A History of the Grand Theater in North Omaha

N. 16th and Locust Streets in North Omaha, Nebraska

Throughout its history, North Omaha was filled with movie theaters. From 1914 to 1931, one of the most beautiful theaters was located at North 16th and Locust Streets. This is a history of the Grand Theater located at 2920 North 16th Street.

Grand Theater, 2920 North 16th Street, North Omaha, Nebraska
This is a then-and-now comparison image of the Grand Theater at 2920 North 16th Street. This building was recently listed on the National Register of Historic Places.

The Kountze Place neighborhood was a hoppin, poppin place to live for more than 40 years. One of its main features was the commercial district at North 16th and Locust Streets, which was on the edge of the neighborhood. This same intersection was the place where some East Omahans shopped and commuted, as well as people from the Saratoga neighborhood and the North 16th corridor. These people came to restaurants, grocery stores, bakeries, clothing stores, hardware stores, drug stores, and more that was at the intersection. For 17 years they came for the Grand Theater.

McFarland Moving Picture Theater, North Omaha, Nebraska
These are the blueprints for the McFarland Moving Picture Theater near N. 16th and Wirt Streets in North Omaha. It was later called the Grand Theater.

For a period of time, William R. McFarland (1874-1950) was the most important movie theater owner in Omaha, owning more than six motion picture houses at different times. His only property in North Omaha was built in 1914 near North 24th and Binney Streets. Originally called the McFarland Motion Picture House, it was soon renamed the Grand Theatre.

Designed in the Commercial Vernacular style, Lloyd D. Willis was the architect of the building for the McPherson Theater Company in 1910. Construction started in 1914, and the Grand Theater officially opened in 1916. Showing standard films from major distributors, the Grand Theater was a popular place throughout the 1920s. In 1925, the Grand was managed by J.E. Kirk. He was cited by the City of Omaha building inspector during a citywide inspection for having locked exits and too few lights.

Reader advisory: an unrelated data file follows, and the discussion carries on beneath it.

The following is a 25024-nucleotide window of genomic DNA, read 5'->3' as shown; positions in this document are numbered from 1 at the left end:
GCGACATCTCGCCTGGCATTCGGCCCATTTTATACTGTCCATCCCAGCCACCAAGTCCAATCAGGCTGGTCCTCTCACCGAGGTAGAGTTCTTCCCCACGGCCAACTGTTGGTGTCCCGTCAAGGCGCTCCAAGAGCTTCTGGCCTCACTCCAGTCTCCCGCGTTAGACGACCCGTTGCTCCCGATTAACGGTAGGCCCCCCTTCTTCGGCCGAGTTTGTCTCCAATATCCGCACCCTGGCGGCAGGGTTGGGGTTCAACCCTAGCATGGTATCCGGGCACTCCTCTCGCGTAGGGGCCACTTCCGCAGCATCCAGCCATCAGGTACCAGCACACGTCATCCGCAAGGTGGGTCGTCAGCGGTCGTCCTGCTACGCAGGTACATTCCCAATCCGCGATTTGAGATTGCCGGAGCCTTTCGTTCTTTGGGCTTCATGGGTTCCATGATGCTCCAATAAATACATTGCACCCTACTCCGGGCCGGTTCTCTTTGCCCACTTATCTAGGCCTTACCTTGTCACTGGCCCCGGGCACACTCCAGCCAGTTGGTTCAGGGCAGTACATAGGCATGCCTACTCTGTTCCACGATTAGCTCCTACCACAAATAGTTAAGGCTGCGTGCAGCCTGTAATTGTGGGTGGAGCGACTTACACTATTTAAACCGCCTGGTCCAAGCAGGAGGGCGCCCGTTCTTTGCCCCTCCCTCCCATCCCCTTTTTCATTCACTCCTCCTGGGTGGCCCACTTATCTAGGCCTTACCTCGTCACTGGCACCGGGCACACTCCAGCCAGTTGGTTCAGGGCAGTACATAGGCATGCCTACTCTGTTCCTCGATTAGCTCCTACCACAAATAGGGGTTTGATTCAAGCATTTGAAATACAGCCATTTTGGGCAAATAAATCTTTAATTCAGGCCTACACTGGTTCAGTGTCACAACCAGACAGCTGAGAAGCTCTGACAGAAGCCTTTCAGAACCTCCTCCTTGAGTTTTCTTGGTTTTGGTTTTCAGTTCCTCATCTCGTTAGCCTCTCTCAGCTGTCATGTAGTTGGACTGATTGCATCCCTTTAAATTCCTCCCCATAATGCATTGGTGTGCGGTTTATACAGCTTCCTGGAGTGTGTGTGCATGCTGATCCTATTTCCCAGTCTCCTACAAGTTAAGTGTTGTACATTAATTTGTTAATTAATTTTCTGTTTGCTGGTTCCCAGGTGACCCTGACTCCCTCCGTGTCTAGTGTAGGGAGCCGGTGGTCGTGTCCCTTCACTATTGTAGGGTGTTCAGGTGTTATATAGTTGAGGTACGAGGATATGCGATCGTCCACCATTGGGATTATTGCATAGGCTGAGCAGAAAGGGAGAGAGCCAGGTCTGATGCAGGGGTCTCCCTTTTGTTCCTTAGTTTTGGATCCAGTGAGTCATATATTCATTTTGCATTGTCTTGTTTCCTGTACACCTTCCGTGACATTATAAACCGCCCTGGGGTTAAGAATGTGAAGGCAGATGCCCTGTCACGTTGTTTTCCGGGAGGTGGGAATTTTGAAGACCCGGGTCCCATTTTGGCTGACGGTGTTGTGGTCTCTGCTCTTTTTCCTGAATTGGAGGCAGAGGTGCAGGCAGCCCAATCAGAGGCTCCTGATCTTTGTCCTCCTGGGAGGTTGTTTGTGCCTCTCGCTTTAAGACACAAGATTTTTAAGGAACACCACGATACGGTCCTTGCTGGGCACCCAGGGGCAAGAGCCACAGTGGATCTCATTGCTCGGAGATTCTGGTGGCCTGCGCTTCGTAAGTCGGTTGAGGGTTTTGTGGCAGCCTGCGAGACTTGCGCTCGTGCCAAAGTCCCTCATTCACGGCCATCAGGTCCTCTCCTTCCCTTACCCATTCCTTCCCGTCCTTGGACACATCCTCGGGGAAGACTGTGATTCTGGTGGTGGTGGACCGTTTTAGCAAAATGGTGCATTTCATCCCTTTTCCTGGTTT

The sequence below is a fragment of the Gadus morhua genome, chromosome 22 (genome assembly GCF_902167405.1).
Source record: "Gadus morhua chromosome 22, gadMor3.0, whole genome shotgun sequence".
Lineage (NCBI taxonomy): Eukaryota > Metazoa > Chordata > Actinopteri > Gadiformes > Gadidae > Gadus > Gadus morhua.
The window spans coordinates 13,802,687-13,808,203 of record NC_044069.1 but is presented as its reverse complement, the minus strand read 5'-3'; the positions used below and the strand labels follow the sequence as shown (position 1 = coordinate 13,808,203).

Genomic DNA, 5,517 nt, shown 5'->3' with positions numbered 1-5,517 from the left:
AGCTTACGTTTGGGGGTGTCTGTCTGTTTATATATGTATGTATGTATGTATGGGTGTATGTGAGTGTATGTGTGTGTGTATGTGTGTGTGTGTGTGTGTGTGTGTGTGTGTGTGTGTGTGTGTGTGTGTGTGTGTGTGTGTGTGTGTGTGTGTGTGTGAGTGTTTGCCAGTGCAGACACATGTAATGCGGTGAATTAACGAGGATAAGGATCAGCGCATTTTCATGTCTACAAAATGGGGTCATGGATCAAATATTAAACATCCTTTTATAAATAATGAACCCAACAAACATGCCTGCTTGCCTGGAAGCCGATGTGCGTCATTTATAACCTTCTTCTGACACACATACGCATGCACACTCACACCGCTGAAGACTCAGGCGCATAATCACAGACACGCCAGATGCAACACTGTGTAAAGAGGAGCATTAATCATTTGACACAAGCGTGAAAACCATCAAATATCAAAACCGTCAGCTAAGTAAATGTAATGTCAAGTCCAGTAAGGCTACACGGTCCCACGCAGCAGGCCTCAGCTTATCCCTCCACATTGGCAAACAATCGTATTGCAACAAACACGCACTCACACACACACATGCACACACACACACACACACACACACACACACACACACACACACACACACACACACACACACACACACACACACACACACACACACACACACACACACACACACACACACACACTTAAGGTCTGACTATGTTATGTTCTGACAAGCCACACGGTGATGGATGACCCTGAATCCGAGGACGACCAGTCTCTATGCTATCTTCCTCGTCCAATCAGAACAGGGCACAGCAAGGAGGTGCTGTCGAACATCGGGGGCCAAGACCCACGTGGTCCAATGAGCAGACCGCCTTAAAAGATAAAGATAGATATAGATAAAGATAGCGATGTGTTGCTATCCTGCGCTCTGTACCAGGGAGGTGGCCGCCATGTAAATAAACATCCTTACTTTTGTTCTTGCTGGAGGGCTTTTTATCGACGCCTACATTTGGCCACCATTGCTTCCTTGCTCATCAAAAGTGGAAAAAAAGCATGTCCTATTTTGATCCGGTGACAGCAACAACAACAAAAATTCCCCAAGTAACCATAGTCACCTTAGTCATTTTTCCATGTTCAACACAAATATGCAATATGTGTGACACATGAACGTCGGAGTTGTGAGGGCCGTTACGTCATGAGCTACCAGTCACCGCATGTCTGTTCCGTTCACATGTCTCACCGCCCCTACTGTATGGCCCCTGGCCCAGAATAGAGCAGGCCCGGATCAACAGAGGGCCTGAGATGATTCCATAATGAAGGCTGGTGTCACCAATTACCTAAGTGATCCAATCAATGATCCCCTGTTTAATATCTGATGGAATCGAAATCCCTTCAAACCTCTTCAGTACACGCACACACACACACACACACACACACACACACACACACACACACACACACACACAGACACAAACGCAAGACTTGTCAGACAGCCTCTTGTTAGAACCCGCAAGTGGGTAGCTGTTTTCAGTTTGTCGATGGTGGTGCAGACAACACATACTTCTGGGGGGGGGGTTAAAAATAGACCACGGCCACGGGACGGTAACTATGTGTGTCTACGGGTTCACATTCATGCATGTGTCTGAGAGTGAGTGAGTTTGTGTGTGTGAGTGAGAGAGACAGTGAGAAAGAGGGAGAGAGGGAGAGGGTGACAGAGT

In addition to his theater, McFarland also constructed a retail space to the north of his theater, and the Allas Apartment building was constructed on the parking lot behind the theater by the next owner.

In 1918, a large article in the Omaha Bee announced the sale of the theater by W.R. McFarland and his co-owner Harry Rachman to J. Earle Kirk. The paper said, “The Grand Theater has always been a successful institution and the building is very substantial, comprising the theater and two store rooms.” It bragged saying, “[it] was one of the first fireproof movie houses in Omaha.”

The Grand stayed open until 1931 and was closed because of losses during the Great Depression.

However, it still stands today and is cared for by the Mount Vernon Missionary Baptist Church, which opened there in 1999. Between 1931 and 1999, it was used as a tavern, a bar, a restaurant, and a storage space.

In 2019, it was listed on the National Register of Historic Places partly because of research conducted for this website and shared freely across the internet!

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